Comparative Studies of Different Diagnostic Techniques of Malaria used in Sudan

No Thumbnail Available
Samia Mamoun, Ibrahim
Journal Title
Journal ISSN
Volume Title
In the Sudan where 90% of malaria infections are due to Plasmodium falciparum, the accuracy of diagnosis at the out patients level is becoming increasingly important. The need for better and rapid malaria diagnosis is evident due to the problems of drug resistance and use of alternative, costly antimalarial drugs. This study was carried out in Khartoum, with the objectives for assessing the staining methodologies of malaria diagnosis, comparing their accuracy and also minimizing the use of antimalanial drugs to (true) malaria cases. Samples were taken from 1000 patients (407 males and 593 females) from different laboratories in Khartoum area during the period of October 1995 to October 1996. Five thick blood films were obtained from each patient and brought to (the National Health Laboratories for standard staining and tested for malaria by using 3% Giemsa stained thick smears (3% GTS), 10% Giemsa stained thick smears (10%GTS), complete Field's Stain A&B, and Field's Stain (A) alone. The sensitivity, specificity and degree of concordance of these tests were compared to the findings of 3% Giemsa stained thick smears, the gold standard applied in our laboratory. The sensitivity of 10% GTS was 99.1 % (120/121), and the specificity was 97.5% (868/879), and the degree of concordance between these two methods was 98.8% (988/1000). The sensitivity of Field's Stain A&B was 96.3% (98/107), the specificity was 96.3% (860/893), with a degree of concordance between these two methods (Field's Stain A&B and Field's Stain A alone) of 94.8% (948/1000). The sensitivity of fields Stain (A) alone was 71% (71/100), the specificity was 94.4% (840/900), and the degree of concordance was 91.1 % (911/1000). At the same time the results of the routine blood examination of the field laboratories were compared with the reference results. From the standard results (3%GTS) it was found that 131 (13%) were positive for malaria parasites, and out of them only 5(3.8%) were P.vivax and the rest 126 (96.2%) were P. falciparum. which is the predominant species in Sudan. The results obtained from the routine examination in the field laboratories were 297(29.7%) positive for malaria parasites where results were recorded as positives or negatives, without taking into consideration the parasite species or density. One hundred and twenty five samples were collected from patients attending the out patient clinic in the field laboratories and tested for malaria by microscopy of 3% Giemsa stained thick smears (3% GTS), the Immunochromatography test (lCT), and the polymerase chain reaction (PCR) technique. Twenty samples (16%) were malaria positive by microscopy with parasitaemias ranging from 90 to 40000 parasites peril blood (mean 2528.18+0.45-p/ul blood). Twenty-one samples (16.7%) were malaria positive by the ICT test. Infection due to P. vivax was present only in one case (4.75%), and all the rest (95.25%) were due to P. jalciparum. Out of a total of the 125 samples tested for malaria parasites, the PCR technique did not miss a single sample that was identified positive by microscopy; all the 20 samples gave PCR products. Infections due to p. falciparum were present in 14 cases (70%) and to P. vivax alone in 2 cases (10%). Four patients (20%) were found to be simultaneously infected with p. falciparum and P. vivax. The four patients diagnosed by PCR as infected with P. falciparum and P. vivax as mixed species, were found by microscopy as infected with p. falciparum only. To limit antimalarial treatment to true malaria attacks, differential diagnosis was studied in 1000 symptomatic patients with malaria like symptoms that were refered to the eight laboratories included in the study. In this study the effect of age as a factor for acquisition of immunity against malaria infection was confirmed and the parasite positive rate and density of infection decreased significantly with age (p<0.0). History of fever and raised body temperature were found to be good predictors for malaria infection. Eighty-seven percent of the infected individuals had a history of fever that significantly exceed 78% of the uninfected individuals (p<0.01). The results showed that fever of more than one week duration was very unlikely to be caused by malaria (chi-square test for trend, p=0.013). The study clearly demonstrated that fever, headache and history of previous treatment with anti-malarial are the most common clinical symptoms and signs associated with falciparum malaria infection. Given the presenting symptoms of malaria, their duration and severity, in Khartoum State, it is suggest that diagnosis of malaria should be based on laboratory diagnosis and that appropriate steps should be taken to provide health facilities with well trained and competent microscopist even in the most remote areas of the province. Further studies in this field, specially regarding the species specification of malaria parasites are needed, as the frequency of infections with other species is not well documented. Close monitoring of the existing laboratories is essential to control their performance and quality control of the laboratories.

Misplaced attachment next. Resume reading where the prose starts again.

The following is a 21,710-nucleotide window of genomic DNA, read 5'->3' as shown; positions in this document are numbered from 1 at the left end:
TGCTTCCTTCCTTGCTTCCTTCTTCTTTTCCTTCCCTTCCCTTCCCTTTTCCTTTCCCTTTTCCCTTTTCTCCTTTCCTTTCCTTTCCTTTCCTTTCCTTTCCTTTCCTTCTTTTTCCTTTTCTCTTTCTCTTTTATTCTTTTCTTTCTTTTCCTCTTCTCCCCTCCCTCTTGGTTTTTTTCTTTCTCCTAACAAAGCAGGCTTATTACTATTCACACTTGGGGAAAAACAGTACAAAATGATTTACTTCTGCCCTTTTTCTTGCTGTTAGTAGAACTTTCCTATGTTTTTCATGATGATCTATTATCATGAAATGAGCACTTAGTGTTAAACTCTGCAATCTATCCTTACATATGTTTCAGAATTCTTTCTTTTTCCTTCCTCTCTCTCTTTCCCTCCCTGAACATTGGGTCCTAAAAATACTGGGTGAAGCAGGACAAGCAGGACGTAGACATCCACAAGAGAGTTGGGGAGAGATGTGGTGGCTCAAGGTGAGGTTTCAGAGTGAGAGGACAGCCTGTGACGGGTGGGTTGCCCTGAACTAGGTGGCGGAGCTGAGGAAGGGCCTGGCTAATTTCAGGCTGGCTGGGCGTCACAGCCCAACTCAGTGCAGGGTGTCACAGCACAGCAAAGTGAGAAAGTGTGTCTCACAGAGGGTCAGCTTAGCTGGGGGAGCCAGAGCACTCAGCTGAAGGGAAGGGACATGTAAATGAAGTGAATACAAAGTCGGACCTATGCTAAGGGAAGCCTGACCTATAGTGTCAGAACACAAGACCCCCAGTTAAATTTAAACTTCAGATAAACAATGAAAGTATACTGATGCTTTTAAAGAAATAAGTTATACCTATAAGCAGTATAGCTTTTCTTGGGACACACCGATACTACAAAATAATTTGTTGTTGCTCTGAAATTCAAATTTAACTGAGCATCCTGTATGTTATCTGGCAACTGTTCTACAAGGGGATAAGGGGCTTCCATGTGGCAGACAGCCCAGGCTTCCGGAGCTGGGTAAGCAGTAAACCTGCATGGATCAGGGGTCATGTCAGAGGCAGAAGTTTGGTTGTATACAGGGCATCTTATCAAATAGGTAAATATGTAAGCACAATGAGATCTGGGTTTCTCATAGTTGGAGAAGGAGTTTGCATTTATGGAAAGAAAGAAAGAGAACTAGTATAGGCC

Comparative Studies of Different Diagnostic Techniques of Malaria